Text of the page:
|UNITED STATES OF AMERICA,||
Mr. Alvarez-Pasillas was indicted under 21 U.S.C. § 841(a)(1) and 18 U.S.C. § 2 for attempting to distribute methamphetamine and aiding and abetting in such distribution. He exercised his right to a jury trial, which commenced on August 30, 2004. The jury began deliberations at 1:40 p.m. on August 31, 2004. After nearly nine hours of deliberations, the jury returned a verdict of guilty. When the court polled each juror to confirm the verdict, juror 10, Ms. Butler, hesitated and started to cry before indicating "yes." Defense counsel requested that the court inquire further about Ms. Butler's verdict. The court asked Ms. Butler whether the guilty verdict was her verdict, and she responded, "I -- I -- I feel that I have to change my verdict to guilty just to -- so everyone can go home and everyone can get their medication, and everyone else agrees." R. Vol. II p. 8.
Upon hearing Ms. Butler's explanation, the court held a sidebar discussion with counsel. During the sidebar, Mr. Alvarez-Pasillas's counsel did not move for a mistrial, but merely stated, "I would suggest we have a hung jury." Id. at 9. Instead of declaring a mistrial, the district court proposed seeing if the jurors could return the next day. The prosecution stated its preference for allowing the jury to reconvene the following morning and defense counsel did not object. The jurors agreed to return the next morning and the district court cautioned the jury that the verdict should not be "something that's rushed into or reached because of extraneous matters that don't tie into the evidence." Id. at 10. After the jurors left the courtroom, the district court judge asked defense counsel whether the situation was handled appropriately. Defense counsel responded:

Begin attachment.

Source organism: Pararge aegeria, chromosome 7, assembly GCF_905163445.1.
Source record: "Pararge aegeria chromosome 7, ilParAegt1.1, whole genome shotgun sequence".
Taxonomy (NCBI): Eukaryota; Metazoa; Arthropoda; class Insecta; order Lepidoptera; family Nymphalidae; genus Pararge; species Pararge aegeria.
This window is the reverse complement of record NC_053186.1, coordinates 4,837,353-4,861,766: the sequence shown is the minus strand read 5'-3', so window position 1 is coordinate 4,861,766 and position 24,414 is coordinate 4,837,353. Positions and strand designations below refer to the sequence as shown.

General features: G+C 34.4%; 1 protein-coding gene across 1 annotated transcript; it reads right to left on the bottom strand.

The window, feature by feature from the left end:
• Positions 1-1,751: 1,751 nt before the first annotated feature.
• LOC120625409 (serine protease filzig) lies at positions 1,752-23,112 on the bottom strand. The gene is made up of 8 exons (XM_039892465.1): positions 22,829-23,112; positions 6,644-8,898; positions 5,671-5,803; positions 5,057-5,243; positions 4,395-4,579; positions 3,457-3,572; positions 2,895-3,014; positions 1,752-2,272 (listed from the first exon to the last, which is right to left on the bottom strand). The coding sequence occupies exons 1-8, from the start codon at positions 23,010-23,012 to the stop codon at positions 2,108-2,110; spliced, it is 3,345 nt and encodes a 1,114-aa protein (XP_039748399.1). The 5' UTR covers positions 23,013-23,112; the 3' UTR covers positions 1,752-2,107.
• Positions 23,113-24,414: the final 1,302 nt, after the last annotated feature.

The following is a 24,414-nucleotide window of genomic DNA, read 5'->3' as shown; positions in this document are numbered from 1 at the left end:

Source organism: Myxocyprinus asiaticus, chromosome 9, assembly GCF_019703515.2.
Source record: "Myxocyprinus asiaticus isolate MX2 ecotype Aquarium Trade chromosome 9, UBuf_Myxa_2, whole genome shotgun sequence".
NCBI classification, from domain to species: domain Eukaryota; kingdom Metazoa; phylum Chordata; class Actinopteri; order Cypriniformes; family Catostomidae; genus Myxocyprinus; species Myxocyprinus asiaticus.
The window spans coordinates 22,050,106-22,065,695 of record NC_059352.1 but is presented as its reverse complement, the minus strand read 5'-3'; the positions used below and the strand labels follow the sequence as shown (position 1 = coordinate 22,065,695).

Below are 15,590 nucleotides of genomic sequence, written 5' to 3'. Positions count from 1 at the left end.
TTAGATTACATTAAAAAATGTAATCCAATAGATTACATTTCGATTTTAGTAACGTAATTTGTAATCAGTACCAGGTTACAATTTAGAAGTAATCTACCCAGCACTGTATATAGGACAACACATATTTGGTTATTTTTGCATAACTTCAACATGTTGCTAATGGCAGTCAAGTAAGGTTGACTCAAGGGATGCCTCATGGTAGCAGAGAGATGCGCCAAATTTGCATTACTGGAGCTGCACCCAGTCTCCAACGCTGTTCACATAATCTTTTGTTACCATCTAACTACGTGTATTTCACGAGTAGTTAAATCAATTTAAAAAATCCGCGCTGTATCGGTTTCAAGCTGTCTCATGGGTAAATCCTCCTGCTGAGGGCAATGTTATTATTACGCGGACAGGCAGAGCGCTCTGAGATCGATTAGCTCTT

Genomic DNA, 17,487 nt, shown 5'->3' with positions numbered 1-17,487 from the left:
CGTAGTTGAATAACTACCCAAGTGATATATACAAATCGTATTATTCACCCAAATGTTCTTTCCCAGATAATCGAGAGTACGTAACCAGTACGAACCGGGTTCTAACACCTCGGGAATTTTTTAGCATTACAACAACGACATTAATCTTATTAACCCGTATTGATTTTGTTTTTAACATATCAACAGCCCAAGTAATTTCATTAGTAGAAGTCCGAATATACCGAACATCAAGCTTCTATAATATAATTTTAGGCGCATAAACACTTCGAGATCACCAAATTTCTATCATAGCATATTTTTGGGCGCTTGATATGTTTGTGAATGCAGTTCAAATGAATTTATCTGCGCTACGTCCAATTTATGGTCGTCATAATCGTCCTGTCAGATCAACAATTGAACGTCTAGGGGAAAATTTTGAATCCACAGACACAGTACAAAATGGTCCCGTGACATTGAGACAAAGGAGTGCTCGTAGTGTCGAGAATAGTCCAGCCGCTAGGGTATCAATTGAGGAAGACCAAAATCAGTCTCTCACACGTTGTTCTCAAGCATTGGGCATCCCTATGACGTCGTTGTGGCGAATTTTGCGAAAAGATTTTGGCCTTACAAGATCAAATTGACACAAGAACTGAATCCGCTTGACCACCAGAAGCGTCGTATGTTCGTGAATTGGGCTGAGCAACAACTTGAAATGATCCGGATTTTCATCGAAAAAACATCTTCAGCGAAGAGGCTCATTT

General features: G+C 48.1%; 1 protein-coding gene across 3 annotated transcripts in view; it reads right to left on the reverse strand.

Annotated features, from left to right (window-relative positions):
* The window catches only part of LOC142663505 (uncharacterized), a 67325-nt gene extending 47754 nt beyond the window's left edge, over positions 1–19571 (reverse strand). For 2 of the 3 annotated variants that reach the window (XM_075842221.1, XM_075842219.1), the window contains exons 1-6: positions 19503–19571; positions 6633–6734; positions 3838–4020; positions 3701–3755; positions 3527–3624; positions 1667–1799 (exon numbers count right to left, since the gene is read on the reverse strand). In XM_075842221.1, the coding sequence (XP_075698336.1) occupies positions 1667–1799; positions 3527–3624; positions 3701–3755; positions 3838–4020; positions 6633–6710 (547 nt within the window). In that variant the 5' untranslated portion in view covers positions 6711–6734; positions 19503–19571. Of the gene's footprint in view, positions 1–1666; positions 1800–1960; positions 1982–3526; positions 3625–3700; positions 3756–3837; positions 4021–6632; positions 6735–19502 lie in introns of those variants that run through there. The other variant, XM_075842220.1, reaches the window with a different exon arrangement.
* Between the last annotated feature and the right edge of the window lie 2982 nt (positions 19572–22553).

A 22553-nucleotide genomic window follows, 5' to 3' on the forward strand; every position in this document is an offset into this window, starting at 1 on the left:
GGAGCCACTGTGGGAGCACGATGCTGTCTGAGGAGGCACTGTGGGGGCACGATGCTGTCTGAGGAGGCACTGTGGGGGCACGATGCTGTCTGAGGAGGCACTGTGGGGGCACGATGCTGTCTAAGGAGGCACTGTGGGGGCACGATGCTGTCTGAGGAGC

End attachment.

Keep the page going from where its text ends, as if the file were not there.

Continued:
Yes, your Honor. I guess, for the record, I noted I think you could have declared a hung jury, but under these circumstances where a verdict was announced and then recanted[,] I think the resolution is appropriate. And frankly I sensed not only with her but at least two other jurors seemed to be crying, so I think a good night's sleep might help all of them.
Id. at 11. The jury returned at 8:25 a.m. the next morning and resumed deliberations. After nearly three more hours of deliberation, the jury returned a second guilty verdict. The court again polled the jury and no juror appeared to hesitate in confirming the verdict.Mr. Alvarez-Pasillas was sentenced on November 19, 2004. At the hearing, defense counsel conceded that there did not appear to be any Blakely issues because the amount of methampetamine was submitted to the jury and no other sentencing enhancements were applied. Defense counsel requested a sentence "to the low end of the guidelines," but stated that he did "not see any basis for a downward departure motion." R. Supp. 5. The district court found that Mr. Alvarez-Pasillas should be sentenced under the guidelines at offense level 36, criminal history category II, and sentenced him to 210 months in prison. On appeal, the only sentencing error Mr. Alvarez-Pasillas claims is the district court's mandatory application of the sentencing guidelines.